It’s been quite a journey, this Gooner journey through the Kubler-Ross stages of GRIEF.
First there was DENIAL – an inability, or unwillingness, to accept that there was something rotten in the state of Arsenal.
Wenger had gutted his Invincibles, ruthlessly ridding himself of his stars for top dollar to finance the new stadium -and we were witnessing the (false) dawn of his ‘youth project’. Punching above its weight in an increasingly competitive and financially skewed league, Arsenal entered the ‘4th Place Is A Trophy’ stage – where the Club had convinced itself that a ticket to Europe’s top buffet was sufficient, even if we never got to actually eat.
The youth project collapsed, and we began our (mis)adventures in mediocrity – settling for players who wouldn’t have made the reserve bench during the Glory Days a few years prior. The occasional star rose through the ranks, but no sooner did they reach their potential than they were whisked away by the lure of fortune and fame.
We became a selling club; we lost our mojo, our sheen of invincibility. The media had a field day tearing holes in the facade that the Club was presenting to explain its apparent lack of ambition; Arsenal became synonymous with being perpetual ‘almost-rans’, ever the bridesmaid, wallflowers at the ball. And Wenger became the Specialist in Failure.
And so began the ANGER phase…
The Wenger Out Brigade was taking shape: canaries in the coal mine, who first seemed to cotton on to the fact that the Club – with its absentee owner, its ineffective CEO, and its extraordinarily powerful manager – was becoming too comfortable with its position on the top ladder’s lowest rung. Unfortunately, the mere notion of discontent – let alone the nature of its expression – put even the most reluctant Wenger supporters’ backs up.
I fell squarely into the camp that wanted to believe that our poor performances on the pitch were due to our financial situation, the rise of the petro-Club, the greed of our want-away stars, media bias, corrupt officiating… basically any reason except the one that was being screamed by the black scarf supporters: “Wenger out! Wenger out!”
Preferring a more civil form of protest – one that was more focussed than booing on Matchday, and that didn’t include slander and invective towards our gentlemanly manager – I directed my growing anger towards the Wenger-Out faction, lamenting its lack of class and the toxicity it was introducing to the Gooner Experience.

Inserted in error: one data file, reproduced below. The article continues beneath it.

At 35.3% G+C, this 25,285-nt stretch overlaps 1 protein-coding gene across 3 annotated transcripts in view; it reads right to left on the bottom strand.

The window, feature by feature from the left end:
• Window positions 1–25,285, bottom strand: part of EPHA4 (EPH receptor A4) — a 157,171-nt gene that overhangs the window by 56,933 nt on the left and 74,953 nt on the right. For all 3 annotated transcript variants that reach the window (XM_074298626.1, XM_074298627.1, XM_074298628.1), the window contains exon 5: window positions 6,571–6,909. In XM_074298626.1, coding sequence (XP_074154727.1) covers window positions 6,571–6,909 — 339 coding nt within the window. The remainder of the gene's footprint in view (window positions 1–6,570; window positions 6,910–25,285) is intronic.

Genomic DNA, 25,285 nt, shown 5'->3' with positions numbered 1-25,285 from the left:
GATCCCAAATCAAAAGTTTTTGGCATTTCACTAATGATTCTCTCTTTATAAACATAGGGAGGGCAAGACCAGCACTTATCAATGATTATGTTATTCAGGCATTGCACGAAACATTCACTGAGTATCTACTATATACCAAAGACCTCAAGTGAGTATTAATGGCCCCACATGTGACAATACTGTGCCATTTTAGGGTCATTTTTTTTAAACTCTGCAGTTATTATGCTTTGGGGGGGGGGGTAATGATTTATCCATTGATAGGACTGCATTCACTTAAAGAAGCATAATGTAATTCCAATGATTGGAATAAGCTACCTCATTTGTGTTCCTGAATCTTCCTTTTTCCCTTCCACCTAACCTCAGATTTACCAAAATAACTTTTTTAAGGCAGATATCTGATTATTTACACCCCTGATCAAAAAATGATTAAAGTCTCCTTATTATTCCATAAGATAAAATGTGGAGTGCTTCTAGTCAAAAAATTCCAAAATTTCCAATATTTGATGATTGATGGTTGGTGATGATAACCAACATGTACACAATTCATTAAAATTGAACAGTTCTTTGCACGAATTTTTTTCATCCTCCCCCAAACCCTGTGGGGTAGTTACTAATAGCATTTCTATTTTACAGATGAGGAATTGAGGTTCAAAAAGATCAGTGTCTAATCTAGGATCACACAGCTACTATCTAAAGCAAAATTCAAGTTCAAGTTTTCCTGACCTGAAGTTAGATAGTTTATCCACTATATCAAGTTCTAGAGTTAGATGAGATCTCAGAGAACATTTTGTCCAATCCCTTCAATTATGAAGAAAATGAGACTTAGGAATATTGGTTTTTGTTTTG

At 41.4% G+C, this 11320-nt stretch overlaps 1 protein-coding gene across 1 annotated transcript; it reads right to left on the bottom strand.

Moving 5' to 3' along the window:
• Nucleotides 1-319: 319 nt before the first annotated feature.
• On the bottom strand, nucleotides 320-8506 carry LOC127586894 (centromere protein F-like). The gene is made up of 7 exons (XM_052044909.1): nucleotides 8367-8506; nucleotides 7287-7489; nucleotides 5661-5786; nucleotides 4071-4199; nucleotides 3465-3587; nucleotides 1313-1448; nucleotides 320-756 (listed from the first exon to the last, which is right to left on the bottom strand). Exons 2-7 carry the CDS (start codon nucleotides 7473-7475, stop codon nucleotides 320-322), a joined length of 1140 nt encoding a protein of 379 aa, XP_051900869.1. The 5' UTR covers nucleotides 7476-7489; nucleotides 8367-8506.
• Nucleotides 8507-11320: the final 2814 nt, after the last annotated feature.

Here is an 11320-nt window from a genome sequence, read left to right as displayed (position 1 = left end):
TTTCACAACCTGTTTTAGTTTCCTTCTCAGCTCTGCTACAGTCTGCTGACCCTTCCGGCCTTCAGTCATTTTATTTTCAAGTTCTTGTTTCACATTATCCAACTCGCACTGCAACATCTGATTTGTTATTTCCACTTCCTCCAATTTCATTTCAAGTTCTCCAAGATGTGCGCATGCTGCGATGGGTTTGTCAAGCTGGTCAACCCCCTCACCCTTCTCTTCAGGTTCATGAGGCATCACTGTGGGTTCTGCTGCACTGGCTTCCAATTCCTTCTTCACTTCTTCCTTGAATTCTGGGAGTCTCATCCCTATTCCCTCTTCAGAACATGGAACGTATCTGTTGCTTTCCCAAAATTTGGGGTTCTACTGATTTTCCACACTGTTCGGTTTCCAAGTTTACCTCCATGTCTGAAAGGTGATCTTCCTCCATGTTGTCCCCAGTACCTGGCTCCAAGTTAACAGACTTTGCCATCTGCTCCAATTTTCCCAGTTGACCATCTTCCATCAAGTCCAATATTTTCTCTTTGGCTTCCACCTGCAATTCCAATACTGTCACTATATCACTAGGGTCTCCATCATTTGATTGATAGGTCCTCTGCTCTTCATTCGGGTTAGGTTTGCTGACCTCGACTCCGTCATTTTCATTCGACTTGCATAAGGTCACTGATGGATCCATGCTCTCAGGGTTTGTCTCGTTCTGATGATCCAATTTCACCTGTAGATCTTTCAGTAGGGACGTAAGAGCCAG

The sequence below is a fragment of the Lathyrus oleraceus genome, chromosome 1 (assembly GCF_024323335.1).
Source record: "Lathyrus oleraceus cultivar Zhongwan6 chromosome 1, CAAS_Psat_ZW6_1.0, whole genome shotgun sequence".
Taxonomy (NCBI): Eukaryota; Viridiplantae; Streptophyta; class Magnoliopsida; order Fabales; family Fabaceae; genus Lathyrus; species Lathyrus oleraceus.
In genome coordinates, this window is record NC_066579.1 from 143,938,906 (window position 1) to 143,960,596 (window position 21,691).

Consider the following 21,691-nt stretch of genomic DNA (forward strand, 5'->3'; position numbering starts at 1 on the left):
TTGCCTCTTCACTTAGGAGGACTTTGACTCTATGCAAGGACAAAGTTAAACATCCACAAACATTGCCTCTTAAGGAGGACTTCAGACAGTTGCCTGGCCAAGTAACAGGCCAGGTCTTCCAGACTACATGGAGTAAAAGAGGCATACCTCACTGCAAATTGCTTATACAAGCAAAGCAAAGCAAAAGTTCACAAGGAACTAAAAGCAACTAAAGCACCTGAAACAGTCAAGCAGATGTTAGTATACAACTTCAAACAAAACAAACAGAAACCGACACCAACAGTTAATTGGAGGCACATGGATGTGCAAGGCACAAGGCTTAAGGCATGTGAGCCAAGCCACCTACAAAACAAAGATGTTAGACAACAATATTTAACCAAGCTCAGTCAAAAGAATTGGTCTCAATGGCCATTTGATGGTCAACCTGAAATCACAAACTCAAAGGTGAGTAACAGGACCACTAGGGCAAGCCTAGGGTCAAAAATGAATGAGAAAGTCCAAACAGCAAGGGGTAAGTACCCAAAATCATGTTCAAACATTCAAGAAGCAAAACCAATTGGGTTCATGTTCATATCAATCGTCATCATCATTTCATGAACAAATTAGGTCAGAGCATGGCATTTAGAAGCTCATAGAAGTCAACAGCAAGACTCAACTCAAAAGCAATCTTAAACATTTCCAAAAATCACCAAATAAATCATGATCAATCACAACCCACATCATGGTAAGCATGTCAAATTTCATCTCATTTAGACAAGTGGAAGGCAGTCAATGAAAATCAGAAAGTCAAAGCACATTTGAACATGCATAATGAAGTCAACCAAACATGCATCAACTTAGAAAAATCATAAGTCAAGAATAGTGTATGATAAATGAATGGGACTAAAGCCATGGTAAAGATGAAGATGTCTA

Then, in 2013/14, as the situation reached boiling point, Wenger ended his (our) trophy drought with a gutsy FA Cup win. And so we entered the BARGAINING stage: IF we win the league… IF we win another trophy…
The serendipitous signings of Madrid and Barcelona rejects Özil and Sanchez were enough to postpone Judgment Day further, and Arséne “Judge Me In May” Wenger pulled a couple more FA Cups out of his magic May hat, securing him a new 2-year contract despite our dismal 2016/17 season, which saw our first finish outside of the top 4 and an end to our (pathetic) Champions League football forays.
A shocking start to the current season, a toxic Emptirates®™ Stadium, shoddiness on the pitch, friction between players, early dismissal from our beloved FA Cup Competition and DEPRESSION set in. The Wenger Out faction was now in the majority – and social media had become pure poison.
There was little joy to be had as a Gooner: celebration of victory was short-lived, each new defeat amplified the anger and vitriol. Even the most loyal Wenger supporters were finding themselves uttering the unimaginable: that Wenger was no longer the right person to manage Arsenal Football Club.
Which brings me to the present.
Arsenal is becoming a mid-table club – losing ground rapidly to Liverpool and Spurs, with their vibrant new managers and their lively, eye-catching football. Even United appear to have lifted themselves out of their post-Fergy 6th-place doldrums. Chelsea may be struggling – but that provides no real shadenfreudic delight because I feel numb.
Not even the new signings of Lacazette, Aubameyang and Mkhitaryan could kickstart me out of my state of sceptical misery: the deficits of Sanchez, Giroud, Walcott and Oxlade-Chamberlain negated the gains. Especially considering the fact that very few of our truly talented players seemed to improve under Wenger’s tutelage.